Tinnitus is a condition that affects millions of people worldwide, characterized by the perception of sound or ringing in one or both ears without an external source. The sound can be described as buzzing, ringing, hissing, whistling, or roaring and may occur in one or both ears. It can range from being just an annoying inconvenience to an incapacitating condition that negatively impacts the quality of life.
Below is information on the causes, symptoms, and potential treatments options.
What Causes Tinnitus?
Tinnitus is not a disease but rather the symptom of another underlying issue. There are multiple factors that could contribute to its development, including:
- Age-related hearing loss: As we get older, the cells in our ears that detect sound become less efficient at doing so. This can result in decreased sensitivity to sound and an increase in tinnitus sensation.
- Exposure to loud noise: Loud noise can damage the cells in our ears that detect sound, leading to hearing loss and increased symptoms.
- Ear Infections: Ear infections can cause inflammation and damage to cells that detect sound, leading to an increase in symptoms.
- Ototoxic medications: Some drugs can damage the cells in our ears that detect sound, leading to hearing loss and an increase in tinnitus perception.
- Meniere’s disease: Meniere’s is an inner ear disorder that may cause tinnitus, vertigo, and hearing impairment.
- Head and Neck Injuries: Trauma to the head or neck can damage cells in our ears that detect sound, leading to hearing loss and increased symptoms.
Symptoms of Tinnitus?
Tinnitus is typically described as a buzzing or ringing in the ears. When asked to elaborate on what that means, people with tinnitus describe it as buzzing, ringing, hissing, whistling, or roaring and can affect one or both ears. This sound may be constant or intermittent and present in both quiet and noisy environments.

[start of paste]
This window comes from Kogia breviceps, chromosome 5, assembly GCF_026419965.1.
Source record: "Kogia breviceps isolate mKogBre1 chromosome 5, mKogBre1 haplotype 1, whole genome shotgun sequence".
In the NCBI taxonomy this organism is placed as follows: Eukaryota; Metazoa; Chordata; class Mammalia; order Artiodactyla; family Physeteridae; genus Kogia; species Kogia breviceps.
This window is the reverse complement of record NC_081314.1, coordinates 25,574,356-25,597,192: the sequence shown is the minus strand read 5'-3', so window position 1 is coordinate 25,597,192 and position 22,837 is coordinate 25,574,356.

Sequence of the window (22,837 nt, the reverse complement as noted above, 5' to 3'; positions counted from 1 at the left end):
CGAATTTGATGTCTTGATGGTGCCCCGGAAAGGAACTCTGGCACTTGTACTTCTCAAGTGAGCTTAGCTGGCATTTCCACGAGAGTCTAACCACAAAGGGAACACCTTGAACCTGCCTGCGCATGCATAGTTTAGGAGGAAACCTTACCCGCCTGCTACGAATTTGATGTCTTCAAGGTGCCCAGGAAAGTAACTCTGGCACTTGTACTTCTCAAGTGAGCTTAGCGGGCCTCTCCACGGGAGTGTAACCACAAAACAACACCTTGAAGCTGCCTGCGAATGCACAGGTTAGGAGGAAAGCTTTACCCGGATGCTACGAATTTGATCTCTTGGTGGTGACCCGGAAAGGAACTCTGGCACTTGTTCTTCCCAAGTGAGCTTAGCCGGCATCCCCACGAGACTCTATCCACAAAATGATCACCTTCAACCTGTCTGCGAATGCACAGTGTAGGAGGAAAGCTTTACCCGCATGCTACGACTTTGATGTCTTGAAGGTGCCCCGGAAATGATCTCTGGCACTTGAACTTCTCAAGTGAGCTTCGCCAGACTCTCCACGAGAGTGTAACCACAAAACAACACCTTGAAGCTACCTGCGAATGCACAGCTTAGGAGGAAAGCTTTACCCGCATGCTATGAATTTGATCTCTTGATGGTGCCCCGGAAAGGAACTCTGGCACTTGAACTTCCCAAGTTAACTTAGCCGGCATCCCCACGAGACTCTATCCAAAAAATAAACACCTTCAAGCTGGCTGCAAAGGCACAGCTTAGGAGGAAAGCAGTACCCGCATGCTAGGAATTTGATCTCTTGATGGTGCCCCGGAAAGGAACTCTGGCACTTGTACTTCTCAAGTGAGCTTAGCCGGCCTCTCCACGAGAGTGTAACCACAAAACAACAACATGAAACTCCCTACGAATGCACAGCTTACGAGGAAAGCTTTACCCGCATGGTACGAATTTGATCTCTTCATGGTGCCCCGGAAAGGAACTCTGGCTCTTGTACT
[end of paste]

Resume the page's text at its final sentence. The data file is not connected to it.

- Difficulty Sleeping: The constant noise can make it difficult to fall or stay asleep, as well as cause difficulty concentrating on tasks that require focus.
- Difficulty concentrating: Similarly to sleeping, the constant white noise can make it difficult to concentrate on tasks that require focus.
- Anxiety and Depression: It may cause anxiety and depression, especially if the condition is severe and negatively impacts a person’s quality of life.
Treatment Options for Tinnitus
Though there is currently no cure for tinnitus, there are several treatments that can help manage its symptoms. These include:
- Hearing Aids: Hearing aids can amplify external sound, making it easier to hear and decreasing tinnitus’ perception.
- Sound Therapy: Sound therapy is an approach that utilizes sounds designed to mask the perception of tinnitus. This could include white noise, pink noise, or other relaxing noises.
- Cognitive-behavioral Therapy: Cognitive-behavioral therapy can assist individuals in changing the way they perceive and respond to tinnitus, thus relieving some of the emotional distress caused by this condition.
- Medication: Certain medications can help to reduce the perception of tinnitus. Examples include antidepressants, antianxiety drugs, and anticonvulsants. An over-the-counter option is Quietum Plus.
- Tinnitus Retraining Therapy: Tinnitus retraining therapy involves counseling and sound therapy to help a person become habituated to the perception of tinnitus, thus relieving some of the emotional distress caused by it.
* These statements have not been evaluated by the Food and Drug Administration. This product is not intended to diagnose, treat, cure or prevent any disease.